Next on our list of medieval murder mysteries is an absolutely fantastic series by Michael Jecks. It’s his Knights Templar Series.  They start in the early years of the reign of Edward II when the Knights Templar had been dissolved. In France, the Knights Templar have been persecuted and killed on orders from Pope Clement. Edward II was forced to move against the Templars as well. He really didn’t want to, but the Pope said he must. The Templars were not nearly as persecuted in England as they were in France.

The hero of the 32 novels in the Knights Templar series is Sir Baldwin de Furnshill, who at one time was a Knights Templar, along with his partner, Simon Puttock, the Bailiff of Lydford Castle.  The stories take place in Devon, England. They’re both gentlemen of maturity and the mysteries they are solving have much to do with the politics of the time as they do with personal relationships.

In the first book of the series, The Last Templar, all the Templars in France are dead, except one. He vows vengeance and soon bodies are turning up in Devon burned to a crisp. Are these deaths accidental or murder? Sir Baldwin and Simon search for clues.

With such an abundance of Templar mysteries, here is a link to the first book.

If you enjoy The Last Templar, the rest of the mysteries are easy to find. Here is a link to the complete list of the series and in the correct order. 

Each book stands alone, but you appreciate the stories more, if you start at the beginning and proceed chronologically. That’s because Mr. Jecks very carefully chronicles the deterioration of the government of Edward II. The two Hugh Despensers make an appearance with their ambition and greed affecting the people who are living under the reaches of their power. You see England deteriorating and in the later Templar books, you have Sir Baldwin being sent over to France where Edward II’s wife Isabelle is with her son, the future Edward III. You get a spectacular depiction of the young Edward III, who is a very quiet, watchful and wary young man. You get a wonderful picture of Isabelle and this series is just fascinating on all levels. His last book, Templar’s Acre, was written in 2013 and we are eagerly waiting Mr. Jecks’ next exciting book in his Templar series.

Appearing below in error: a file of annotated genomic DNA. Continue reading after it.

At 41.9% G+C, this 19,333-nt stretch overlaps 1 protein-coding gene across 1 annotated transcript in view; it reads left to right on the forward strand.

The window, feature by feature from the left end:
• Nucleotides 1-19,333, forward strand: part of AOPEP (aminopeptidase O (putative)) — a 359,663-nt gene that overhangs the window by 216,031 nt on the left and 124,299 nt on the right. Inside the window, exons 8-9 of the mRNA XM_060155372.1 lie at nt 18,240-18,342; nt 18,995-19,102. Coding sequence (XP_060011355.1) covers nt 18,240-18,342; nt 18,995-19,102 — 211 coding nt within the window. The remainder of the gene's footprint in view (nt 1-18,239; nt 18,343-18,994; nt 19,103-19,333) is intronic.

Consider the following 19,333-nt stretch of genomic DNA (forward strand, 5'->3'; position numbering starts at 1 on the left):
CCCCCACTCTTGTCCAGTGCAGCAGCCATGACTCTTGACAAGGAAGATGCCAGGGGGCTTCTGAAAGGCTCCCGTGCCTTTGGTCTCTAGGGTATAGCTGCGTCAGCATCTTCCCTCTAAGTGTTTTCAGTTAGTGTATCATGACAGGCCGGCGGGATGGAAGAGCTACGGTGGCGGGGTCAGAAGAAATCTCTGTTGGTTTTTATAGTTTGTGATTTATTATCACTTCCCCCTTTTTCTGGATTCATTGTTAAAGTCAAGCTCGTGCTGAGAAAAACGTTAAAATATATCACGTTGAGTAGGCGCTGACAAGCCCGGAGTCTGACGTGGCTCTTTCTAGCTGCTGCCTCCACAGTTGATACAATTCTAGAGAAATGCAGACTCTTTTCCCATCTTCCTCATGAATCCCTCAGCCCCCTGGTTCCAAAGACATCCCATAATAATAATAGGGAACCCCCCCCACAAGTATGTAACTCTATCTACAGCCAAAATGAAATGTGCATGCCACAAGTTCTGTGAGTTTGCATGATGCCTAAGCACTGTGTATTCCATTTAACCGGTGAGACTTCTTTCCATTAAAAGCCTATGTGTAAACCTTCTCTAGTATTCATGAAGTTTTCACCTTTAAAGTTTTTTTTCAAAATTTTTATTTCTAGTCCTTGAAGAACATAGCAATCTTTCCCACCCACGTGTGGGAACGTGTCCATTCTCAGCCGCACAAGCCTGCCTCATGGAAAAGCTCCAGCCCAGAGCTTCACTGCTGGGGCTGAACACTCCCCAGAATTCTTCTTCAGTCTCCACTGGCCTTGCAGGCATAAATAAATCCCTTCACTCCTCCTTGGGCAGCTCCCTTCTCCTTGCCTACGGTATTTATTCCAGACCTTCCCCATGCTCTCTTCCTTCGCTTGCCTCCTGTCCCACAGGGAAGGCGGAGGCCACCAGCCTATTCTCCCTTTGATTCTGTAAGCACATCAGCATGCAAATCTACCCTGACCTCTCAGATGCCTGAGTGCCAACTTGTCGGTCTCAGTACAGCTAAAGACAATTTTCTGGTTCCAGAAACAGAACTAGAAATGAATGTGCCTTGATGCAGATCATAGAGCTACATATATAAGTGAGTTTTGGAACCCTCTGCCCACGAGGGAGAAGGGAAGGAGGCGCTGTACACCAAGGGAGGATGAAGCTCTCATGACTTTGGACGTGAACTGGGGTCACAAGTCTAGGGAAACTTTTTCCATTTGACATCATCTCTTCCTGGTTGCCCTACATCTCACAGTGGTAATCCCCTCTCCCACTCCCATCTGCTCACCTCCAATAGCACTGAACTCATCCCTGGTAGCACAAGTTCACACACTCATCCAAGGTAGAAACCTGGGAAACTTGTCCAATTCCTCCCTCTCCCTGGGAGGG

Edward III

In the reign of Edward III, two authors take center stage with their medieval murder mysteries. The first is Susanna Gregory, and her hero’s name is Matthew Bartholomew, another physician and a teacher at the newly-established University of Cambridge. In her series’ debut novel, A Plague on Both Your Houses, plague is headed to England from Europe and Cambridge scholars are dying mysteriously. Can Matthew save Cambridge and himself?

There are 21 books in the series and they’re as light as you can get considering there is a murder in the middle of them. But, they don’t get tedious. They’re still as fresh and enjoyable at Book 21 as Book 1.

Here are links to the first three books in the series:  A Plague on Both Your Houses, An Unholy Alliance and A Bone of Contention.  The rest are available at Amazon.com.

Another author whose medieval mysteries are really good is Candace Robb. Her hero is a Welshman by the name of Owen Archer, who spies for the Archbishop of York. You can count on her mysteries to be excellent. She gets the time and setting right, and her characters deftly step off the page.

The first book in her Owen Archer series is The Apothecary Rose. It’s Christmas 1363 and two pilgrims to York have been poisoned. Why? And by whom? The Archbishop sends his spy, Owen Archer, undercover to the apothecary shop where the fatal potion was made. There are 10 books in the series and each one more enjoyable than the last.

With such a fabulous booklist at your fingertips, your world is sure to be one step closer to pure bliss. Happy Summer Reading! Next time, we shall present you with our favorite Tudor Murder Mysteries for your bibliomanic pleasure.